I am looking for a partner who would like to collaborate with me in a new program that the German Historical Institute just put on: a binational research tandem. I think it is a wonderful opportunity for new post-docs, tenured faculty on sabbatical, and anyone who can and would like to spend an academic year at the GHI in Washington DC.
I am a German post-doc working on the nexus of food culture, migration, and ethnicity. I am looking for a North American partner. Note that there are two thematic specializations:
- History of Knowledge and Knowledge Cultures: https://www.h-net.org/jobs/job_display.php?id=51978
- Global History and Trans-Regional History: https://www.h-net.org/jobs/job_display.php?id=51979
I am open to either one but would prefer the second.
Here's an abstract of my research proposal:
I examine how San Francisco Germans and their descendants constructed, negotiated, and performed their belonging between the trans-regional spaces of their native country and the New World. My analysis of how immigrants from German-speaking Europe made the San Francisco Bay Area their home in the period between the Gold Rush and the Great Depression contributes to the growing current scholarship on Germans abroad as an integral part of German history. While earlier studies focused on German immigrant populations on the East Coast or the Midwest and analyzed associations, religion, or business and labor to scrutinize ethnicity, assimilation, and acculturation, my inquiry evolves from questions around food culture and its trans-cultural dynamics. I analyze the cultural work of both the labor of procuring, producing, and preparing meals and the leisure of consuming them, asking how San Francisco Germans used these everyday practices at home and in public space to express their simultaneous belonging to America and their imaginary homelands in Germany. In a metropolis that did not develop a “Little Germany” and yet featured a significant population of German stock, I argue that food and drink not only functioned as a gathering ground for Germans, but also as a means to share German culture, more so than in the rather exclusive German clubs, churches, and synagogues in the city. I show how homes, breweries, beer halls, and restaurants changed over time from spaces where German immigrants lived, worked, and dined to spaces of cultural encounters with other San Franciscans, spaces that fostered the peculiar cosmopolitan culture at the Golden Gate.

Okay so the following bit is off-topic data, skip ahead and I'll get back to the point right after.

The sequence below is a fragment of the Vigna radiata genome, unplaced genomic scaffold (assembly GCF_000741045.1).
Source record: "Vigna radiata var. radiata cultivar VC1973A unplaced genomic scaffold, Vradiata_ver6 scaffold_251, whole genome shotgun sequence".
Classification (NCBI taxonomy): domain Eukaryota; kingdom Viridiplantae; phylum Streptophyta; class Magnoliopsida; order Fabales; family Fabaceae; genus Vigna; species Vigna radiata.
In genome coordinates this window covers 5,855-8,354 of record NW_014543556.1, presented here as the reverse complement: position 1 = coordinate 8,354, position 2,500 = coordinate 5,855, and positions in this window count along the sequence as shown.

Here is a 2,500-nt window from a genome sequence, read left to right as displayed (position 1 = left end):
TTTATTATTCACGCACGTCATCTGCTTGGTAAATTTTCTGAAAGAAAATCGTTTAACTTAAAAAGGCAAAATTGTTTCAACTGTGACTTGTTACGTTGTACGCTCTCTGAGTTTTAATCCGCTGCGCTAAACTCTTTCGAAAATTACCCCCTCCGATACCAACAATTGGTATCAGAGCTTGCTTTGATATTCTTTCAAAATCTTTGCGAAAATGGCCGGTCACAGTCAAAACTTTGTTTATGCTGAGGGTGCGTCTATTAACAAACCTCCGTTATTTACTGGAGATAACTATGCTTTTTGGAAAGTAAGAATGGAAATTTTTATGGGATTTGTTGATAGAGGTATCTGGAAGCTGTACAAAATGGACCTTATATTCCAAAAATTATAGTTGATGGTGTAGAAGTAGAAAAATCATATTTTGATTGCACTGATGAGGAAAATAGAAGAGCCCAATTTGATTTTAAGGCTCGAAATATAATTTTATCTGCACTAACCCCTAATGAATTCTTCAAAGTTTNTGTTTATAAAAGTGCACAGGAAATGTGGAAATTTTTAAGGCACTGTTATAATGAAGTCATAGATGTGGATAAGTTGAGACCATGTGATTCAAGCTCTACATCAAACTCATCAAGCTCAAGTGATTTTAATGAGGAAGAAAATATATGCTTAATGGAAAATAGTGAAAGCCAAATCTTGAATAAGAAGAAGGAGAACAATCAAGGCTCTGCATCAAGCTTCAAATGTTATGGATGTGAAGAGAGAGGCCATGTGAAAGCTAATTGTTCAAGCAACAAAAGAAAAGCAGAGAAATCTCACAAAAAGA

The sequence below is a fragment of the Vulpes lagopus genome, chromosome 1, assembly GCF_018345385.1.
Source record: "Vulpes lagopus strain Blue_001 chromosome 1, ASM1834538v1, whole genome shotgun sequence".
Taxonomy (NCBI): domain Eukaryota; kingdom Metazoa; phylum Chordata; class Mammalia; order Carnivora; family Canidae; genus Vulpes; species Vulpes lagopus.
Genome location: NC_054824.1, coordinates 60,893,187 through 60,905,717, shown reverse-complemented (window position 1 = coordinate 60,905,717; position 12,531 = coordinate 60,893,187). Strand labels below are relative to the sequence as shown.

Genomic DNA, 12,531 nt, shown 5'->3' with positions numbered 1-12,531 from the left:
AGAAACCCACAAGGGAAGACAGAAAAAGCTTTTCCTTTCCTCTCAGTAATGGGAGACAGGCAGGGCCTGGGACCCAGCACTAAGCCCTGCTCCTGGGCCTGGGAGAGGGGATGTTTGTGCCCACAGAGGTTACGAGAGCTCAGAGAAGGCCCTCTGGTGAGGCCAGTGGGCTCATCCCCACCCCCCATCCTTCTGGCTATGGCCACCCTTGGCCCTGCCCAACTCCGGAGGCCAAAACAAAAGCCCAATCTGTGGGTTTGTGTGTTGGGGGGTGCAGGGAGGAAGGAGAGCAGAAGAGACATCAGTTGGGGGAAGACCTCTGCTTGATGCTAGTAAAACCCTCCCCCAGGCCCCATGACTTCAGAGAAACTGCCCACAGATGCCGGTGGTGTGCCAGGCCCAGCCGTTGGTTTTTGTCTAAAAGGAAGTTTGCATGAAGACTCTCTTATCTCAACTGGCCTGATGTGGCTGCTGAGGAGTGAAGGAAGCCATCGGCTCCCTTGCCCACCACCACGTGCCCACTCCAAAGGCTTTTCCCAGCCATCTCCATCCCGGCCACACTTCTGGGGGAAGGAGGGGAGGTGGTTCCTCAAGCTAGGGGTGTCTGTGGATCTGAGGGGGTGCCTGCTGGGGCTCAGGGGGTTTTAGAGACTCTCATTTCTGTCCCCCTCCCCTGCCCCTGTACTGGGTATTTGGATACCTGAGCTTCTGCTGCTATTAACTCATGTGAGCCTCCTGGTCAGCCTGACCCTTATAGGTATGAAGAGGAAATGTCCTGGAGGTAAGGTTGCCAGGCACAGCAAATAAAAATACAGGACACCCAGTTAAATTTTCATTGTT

For those of you who are interested, please e-mail me so we can exchange ideas and potentially submit a proposal--the deadline is soon!
Thank you for your time and consideration,
and best wishes,